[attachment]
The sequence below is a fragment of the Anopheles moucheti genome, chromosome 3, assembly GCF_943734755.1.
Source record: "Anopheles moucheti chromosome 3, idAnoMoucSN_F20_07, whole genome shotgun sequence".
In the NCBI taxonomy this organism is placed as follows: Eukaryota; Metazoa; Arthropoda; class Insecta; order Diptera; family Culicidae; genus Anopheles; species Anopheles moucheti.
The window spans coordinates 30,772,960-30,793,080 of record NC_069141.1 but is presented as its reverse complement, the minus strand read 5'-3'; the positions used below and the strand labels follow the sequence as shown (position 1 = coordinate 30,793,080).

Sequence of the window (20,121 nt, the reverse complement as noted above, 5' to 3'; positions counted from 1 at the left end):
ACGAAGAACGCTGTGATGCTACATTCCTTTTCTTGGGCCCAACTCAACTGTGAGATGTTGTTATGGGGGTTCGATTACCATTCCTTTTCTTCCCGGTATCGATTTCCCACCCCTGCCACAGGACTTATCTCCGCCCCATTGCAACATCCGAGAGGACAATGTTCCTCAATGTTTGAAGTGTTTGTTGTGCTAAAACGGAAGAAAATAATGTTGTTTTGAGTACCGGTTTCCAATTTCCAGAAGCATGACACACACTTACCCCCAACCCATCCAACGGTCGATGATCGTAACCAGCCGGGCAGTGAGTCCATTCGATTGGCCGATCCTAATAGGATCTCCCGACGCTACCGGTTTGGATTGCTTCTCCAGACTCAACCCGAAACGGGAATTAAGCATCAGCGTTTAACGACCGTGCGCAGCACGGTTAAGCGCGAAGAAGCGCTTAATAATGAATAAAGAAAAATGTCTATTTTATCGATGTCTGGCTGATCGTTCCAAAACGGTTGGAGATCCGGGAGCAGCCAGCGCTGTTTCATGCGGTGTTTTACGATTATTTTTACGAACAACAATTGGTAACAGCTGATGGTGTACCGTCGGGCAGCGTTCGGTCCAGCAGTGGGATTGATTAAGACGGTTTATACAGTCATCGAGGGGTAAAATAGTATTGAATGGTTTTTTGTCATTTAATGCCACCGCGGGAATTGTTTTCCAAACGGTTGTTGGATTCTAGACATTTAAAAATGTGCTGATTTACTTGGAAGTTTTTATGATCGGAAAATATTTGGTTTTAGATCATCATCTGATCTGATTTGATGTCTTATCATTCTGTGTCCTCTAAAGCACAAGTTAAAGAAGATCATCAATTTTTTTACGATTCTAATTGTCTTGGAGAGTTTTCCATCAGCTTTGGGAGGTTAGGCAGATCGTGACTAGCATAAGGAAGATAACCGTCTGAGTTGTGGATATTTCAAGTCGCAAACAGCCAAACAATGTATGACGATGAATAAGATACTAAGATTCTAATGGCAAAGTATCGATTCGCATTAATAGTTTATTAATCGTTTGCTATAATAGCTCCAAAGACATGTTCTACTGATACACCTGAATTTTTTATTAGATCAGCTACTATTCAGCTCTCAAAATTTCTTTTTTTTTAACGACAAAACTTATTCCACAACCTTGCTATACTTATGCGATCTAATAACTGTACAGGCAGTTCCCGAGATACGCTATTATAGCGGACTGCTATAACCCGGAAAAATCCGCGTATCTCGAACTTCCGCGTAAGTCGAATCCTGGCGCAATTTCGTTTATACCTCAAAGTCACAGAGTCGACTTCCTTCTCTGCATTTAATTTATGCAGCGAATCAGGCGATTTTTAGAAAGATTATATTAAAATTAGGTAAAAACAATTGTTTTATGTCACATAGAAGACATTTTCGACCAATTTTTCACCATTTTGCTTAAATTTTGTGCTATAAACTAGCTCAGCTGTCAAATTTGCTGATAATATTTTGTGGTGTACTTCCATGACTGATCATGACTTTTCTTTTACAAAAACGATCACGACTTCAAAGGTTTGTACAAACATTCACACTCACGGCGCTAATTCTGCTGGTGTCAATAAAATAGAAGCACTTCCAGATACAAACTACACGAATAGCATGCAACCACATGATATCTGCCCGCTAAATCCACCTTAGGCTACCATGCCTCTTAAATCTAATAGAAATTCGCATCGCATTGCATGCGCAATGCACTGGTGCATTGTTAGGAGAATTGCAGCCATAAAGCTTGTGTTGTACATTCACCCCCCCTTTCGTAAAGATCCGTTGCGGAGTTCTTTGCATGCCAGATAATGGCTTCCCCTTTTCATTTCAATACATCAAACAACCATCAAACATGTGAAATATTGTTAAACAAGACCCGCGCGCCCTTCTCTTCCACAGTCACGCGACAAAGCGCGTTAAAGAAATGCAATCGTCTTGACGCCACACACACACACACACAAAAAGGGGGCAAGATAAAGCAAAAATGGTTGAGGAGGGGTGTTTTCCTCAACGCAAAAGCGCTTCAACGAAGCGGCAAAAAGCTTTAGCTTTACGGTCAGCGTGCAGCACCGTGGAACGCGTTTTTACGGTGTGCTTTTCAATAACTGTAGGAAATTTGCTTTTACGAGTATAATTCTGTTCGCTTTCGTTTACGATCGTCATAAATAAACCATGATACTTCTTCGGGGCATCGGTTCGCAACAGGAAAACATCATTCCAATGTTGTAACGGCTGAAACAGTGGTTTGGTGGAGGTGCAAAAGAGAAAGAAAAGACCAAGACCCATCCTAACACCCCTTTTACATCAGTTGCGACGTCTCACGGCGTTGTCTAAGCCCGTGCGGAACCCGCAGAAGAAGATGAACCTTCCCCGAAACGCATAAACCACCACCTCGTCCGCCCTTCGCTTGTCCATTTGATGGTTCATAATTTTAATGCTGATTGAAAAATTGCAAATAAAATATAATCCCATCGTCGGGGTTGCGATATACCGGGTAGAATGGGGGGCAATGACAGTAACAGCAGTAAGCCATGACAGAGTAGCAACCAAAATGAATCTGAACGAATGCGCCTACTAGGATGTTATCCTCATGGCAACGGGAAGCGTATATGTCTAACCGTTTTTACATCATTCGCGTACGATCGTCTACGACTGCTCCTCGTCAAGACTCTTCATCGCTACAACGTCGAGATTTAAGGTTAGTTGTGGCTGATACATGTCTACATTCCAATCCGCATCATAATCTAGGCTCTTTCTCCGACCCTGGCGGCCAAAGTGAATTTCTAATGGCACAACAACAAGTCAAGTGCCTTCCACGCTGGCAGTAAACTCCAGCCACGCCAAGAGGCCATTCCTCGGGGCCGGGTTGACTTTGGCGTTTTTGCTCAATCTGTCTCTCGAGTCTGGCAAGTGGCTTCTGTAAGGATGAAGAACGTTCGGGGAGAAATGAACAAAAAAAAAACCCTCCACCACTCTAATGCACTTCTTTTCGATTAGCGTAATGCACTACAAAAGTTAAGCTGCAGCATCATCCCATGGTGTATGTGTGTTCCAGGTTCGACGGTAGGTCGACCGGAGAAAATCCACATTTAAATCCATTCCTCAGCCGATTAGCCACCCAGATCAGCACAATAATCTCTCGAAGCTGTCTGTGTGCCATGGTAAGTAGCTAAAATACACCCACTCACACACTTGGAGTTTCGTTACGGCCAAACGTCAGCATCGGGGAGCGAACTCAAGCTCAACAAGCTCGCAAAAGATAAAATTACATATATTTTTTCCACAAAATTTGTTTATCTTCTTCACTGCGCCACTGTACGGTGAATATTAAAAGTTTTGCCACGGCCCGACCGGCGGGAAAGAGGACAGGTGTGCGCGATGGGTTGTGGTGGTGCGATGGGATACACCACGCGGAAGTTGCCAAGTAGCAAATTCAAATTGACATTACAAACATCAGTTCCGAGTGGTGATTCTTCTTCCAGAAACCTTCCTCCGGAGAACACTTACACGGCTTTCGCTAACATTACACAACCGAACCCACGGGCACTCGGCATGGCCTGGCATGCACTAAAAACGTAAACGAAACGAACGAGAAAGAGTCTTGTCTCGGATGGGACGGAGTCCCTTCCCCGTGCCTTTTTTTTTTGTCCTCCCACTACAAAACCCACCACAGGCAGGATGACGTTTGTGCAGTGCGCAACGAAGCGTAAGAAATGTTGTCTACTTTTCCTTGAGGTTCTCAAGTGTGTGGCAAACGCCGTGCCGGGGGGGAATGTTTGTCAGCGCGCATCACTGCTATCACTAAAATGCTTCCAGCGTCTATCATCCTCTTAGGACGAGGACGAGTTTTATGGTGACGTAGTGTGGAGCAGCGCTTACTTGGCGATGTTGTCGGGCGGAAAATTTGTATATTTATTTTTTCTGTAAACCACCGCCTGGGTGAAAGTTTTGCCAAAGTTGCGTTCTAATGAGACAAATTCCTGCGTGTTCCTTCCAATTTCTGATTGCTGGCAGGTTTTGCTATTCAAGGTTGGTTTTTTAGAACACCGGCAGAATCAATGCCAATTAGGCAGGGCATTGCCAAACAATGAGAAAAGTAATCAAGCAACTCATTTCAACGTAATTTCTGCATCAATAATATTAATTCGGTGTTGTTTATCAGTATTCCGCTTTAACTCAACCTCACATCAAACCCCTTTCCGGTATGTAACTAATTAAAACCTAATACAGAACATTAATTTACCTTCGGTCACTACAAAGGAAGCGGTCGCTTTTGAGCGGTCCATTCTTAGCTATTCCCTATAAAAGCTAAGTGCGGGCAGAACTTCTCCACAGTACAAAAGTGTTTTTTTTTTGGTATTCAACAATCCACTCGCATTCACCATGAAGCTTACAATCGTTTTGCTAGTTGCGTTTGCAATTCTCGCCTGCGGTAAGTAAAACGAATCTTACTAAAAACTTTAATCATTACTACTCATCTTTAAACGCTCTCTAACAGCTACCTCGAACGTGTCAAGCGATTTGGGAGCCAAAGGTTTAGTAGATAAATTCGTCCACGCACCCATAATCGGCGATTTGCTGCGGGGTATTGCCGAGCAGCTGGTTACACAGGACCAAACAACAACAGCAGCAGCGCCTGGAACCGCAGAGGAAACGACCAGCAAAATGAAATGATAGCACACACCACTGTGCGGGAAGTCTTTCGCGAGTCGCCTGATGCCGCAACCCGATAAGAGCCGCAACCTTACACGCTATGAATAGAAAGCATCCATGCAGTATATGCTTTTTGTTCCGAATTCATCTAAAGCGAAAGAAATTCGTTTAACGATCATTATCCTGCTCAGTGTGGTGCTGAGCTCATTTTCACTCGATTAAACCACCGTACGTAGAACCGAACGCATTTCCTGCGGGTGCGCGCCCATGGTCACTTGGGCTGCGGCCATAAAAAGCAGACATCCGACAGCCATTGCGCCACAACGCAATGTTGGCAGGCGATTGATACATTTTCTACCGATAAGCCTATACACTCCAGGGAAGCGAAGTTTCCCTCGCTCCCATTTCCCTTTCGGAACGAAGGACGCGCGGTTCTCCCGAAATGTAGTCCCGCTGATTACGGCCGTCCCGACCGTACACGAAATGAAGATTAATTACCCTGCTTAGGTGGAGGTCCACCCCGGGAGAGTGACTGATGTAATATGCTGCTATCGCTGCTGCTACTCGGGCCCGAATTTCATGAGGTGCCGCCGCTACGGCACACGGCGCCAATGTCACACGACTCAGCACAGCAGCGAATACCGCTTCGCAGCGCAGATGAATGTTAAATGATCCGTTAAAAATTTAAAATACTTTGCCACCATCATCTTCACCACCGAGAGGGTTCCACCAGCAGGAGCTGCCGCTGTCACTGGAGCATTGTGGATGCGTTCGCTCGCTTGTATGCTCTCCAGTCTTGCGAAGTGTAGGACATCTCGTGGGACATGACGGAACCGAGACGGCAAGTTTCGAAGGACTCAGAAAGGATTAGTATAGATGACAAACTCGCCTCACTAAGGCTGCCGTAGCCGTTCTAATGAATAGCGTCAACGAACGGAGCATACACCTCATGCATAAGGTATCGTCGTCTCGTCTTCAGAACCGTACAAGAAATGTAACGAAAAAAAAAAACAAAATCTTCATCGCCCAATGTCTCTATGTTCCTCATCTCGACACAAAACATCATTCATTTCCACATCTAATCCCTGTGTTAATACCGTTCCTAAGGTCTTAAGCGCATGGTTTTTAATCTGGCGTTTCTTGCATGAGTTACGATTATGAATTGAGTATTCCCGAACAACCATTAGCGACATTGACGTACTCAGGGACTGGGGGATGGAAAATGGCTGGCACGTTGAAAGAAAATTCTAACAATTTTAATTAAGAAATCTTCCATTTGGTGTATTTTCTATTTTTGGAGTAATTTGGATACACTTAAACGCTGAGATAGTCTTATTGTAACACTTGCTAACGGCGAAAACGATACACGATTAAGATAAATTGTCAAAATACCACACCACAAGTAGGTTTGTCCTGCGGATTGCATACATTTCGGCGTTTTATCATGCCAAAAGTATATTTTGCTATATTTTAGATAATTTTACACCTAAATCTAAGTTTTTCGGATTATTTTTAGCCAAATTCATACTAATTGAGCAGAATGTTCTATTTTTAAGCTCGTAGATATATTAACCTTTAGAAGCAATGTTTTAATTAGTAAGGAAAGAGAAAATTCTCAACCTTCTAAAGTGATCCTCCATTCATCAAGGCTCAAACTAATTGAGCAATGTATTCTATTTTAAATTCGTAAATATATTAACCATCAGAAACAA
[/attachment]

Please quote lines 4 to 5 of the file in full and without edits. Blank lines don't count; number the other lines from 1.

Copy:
The window spans coordinates 30,772,960-30,793,080 of record NC_069141.1 but is presented as its reverse complement, the minus strand read 5'-3'; the positions used below and the strand labels follow the sequence as shown (position 1 = coordinate 30,793,080).

Sequence of the window (20,121 nt, the reverse complement as noted above, 5' to 3'; positions counted from 1 at the left end):